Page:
LHA is collaborating with the Queensland Labour Hire Licensing Compliance Unit (LHLCU) - as well as other regulators - to tackle worker exploitation among providers operating across both states.
Protecting vulnerable workers from exploitation and improving the labour hire sector is a big job. Joint activities allow us to leverage the compliance efforts of regulators and increase our reach.
The Victorian and Queensland labour hire regulators have recently worked together to handle multiple licence holders engaged in non-compliance.
“Working alongside other regulators across Australia is an important way to ensure labour hire providers are meeting their obligations, both within Victoria and elsewhere,” said Labour Hire Licensing Commissioner Steve Dargavel.
“Sharing information and resources with LHLCU has helped both agencies in their shared mission to prevent the exploitation of labour hire workers.”
Licence holders on notice for cancellation after non-compliance, engagement of unlicensed provider in Queensland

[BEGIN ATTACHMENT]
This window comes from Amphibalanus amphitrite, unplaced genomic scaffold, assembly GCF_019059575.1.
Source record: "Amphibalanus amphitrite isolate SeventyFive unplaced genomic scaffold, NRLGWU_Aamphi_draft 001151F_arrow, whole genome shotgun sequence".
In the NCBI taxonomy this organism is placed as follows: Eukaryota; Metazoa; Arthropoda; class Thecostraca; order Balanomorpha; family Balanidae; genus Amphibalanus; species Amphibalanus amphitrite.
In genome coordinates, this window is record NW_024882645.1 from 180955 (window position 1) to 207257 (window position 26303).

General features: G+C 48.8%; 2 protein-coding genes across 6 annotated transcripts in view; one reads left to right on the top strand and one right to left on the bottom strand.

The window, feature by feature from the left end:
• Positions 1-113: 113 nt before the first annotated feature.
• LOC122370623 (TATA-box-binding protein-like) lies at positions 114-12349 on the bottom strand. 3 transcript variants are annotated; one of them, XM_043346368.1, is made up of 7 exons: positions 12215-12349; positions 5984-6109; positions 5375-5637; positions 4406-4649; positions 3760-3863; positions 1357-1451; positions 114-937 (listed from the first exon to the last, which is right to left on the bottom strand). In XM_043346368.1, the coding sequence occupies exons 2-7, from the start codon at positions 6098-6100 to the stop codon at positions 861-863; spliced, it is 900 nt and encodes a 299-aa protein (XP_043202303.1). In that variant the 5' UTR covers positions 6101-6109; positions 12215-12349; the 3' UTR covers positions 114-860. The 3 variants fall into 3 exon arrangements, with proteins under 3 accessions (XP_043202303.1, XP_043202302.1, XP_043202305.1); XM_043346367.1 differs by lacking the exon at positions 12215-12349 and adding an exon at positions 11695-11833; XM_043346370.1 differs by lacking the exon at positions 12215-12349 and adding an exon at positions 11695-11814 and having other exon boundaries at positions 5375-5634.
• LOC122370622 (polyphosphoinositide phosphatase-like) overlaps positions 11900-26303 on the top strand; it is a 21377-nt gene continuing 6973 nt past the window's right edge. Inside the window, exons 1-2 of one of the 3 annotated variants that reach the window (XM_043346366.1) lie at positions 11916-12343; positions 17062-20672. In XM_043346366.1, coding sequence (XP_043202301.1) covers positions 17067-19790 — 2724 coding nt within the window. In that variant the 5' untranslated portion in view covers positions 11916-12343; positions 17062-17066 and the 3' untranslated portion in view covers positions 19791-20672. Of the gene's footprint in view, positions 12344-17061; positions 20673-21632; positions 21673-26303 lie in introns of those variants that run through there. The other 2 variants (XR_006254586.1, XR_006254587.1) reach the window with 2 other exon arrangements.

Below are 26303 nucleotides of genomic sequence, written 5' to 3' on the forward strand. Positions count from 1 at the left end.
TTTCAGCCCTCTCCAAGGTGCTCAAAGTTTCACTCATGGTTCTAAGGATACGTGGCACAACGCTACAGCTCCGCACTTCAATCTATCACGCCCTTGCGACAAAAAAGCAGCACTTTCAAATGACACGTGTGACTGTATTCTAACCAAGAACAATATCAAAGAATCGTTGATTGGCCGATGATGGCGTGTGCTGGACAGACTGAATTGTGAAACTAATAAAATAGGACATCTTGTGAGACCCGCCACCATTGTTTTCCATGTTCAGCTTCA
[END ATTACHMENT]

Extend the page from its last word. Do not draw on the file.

LHLCU recently informed LHA about acts of non-compliance it had dealt with by cancelling and refusing the licences of two providers in the security industry.
The providers were supplying workers to hosts at costs below the minimum cost of complying with their legal obligations, indicating there was a high risk that workers were not being properly paid.
The providers were found to be engaged in unlicensed labour hire activities – having breached sections 10 and 11 of the Labour Hire Licensing Act 2017 (QLD) - and to have engaged in significant non-compliance with their taxation obligations.
LHA has issued show cause notices for cancellation of both licences.
Licence cancelled for failure to report
LHA uncovered that officers of a horticulture provider were being investigated by another regulator for fabrication and falsification of records. The provider failed to declare the other regulator's investigation in their Annual Report, which is required under Annual Reporting obligations.
LHA also received reports from a worker that the provider was:
- underpaying workers
- unlawfully deducting wages
- falsifying records
- not providing payslips
- failing to pay superannuation.
The provider had also previously failed to respond to a statutory notice from LHLCU, which is also regarded as a contravention of labour hire industry laws.
LHA recently cancelled the provider’s licence.